24 THE SUSSEX COAST
Camden (1806); he thought they were dug by the Romans, but probably they are earlier. Only extensive excavation, and perhaps not that, could really decide the point. Gough also gives a most interesting description of Kingly Bottom, with a section of the large tumuli on the Downs above, where it is fabled that Danish chieftains rest.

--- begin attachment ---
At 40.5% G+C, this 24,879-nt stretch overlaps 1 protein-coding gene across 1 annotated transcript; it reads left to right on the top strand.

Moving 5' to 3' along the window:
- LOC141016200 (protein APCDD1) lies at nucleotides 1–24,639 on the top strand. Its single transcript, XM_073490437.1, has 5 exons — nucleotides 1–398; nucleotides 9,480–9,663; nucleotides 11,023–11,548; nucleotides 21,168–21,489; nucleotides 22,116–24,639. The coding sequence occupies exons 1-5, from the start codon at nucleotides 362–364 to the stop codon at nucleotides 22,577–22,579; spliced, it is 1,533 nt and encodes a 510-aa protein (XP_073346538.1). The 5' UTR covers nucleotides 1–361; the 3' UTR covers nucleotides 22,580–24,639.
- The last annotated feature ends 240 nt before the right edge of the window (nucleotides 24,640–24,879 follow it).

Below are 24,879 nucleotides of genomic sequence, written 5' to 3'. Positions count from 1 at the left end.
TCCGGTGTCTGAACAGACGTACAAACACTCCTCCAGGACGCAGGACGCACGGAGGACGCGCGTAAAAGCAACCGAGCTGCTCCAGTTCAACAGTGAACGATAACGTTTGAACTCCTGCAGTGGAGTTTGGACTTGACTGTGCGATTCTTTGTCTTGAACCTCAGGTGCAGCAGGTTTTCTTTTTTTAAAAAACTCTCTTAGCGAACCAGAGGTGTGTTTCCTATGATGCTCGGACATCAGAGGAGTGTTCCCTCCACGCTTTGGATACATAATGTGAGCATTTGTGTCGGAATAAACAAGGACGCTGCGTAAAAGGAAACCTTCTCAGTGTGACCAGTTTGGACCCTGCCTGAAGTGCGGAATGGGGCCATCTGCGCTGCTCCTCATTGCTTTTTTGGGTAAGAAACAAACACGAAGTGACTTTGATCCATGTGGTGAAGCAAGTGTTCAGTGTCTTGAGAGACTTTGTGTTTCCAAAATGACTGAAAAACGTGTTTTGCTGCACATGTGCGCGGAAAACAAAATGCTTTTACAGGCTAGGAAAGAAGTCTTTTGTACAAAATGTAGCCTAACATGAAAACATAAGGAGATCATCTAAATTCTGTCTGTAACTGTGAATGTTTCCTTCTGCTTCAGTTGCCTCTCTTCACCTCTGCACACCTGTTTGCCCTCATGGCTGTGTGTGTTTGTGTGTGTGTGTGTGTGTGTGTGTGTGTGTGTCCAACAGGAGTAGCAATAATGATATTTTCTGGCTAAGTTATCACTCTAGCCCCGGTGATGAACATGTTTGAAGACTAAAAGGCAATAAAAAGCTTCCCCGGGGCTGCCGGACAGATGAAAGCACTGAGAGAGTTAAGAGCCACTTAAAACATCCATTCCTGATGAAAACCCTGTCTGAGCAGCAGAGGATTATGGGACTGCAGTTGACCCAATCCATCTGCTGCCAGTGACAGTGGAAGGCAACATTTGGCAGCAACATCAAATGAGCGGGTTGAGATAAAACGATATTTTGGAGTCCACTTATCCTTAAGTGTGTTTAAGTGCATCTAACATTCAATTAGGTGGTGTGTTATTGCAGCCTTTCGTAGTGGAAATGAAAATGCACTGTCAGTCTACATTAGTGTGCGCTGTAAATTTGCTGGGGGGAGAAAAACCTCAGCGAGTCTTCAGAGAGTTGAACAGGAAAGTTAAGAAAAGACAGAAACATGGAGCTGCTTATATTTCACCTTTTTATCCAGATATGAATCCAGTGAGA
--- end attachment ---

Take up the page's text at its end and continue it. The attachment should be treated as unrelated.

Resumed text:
Later on the Danes sought to get their plunder by peaceful trading, and a little church near the City Cross, by the old market, dedicated to their patron saint, once their enemy, was almost undoubtedly founded by them. It rests upon Roman foundations and is extremely small; in the south wall is a narrow door of early Norman type, but the building is now largely modernised. There is a fine old chest carved with mitres, croziers, the arms of the see, the Annunciation, and so on, dated xlver (1603). Its patron saint, Olaf (or Olave) the Thick, was a famous Norseman who had spent some time in England fighting for Ethelred the Redeless and destroying London Bridge in operations against the Danes, victories over whom during that reign are still commemorated by Hock Monday. His valiant actions on behalf of the Faith in his own kingdom of Norway are set forth in one of the most delightful of Icelandic sagas. "He ransacked men's ways of heeding Christ's faith, and wherever he deemed they came short he taught them right manners; and if there were any who would not leave off heathendom he laid such penalties upon them that some he drove away from the land, some he let maim of hand or foot, or stung their eyes out, some he let hang or hew down, and none did he let go unpunished who would not serve God. In this manner fared he^about all that folk-land ; and he punished with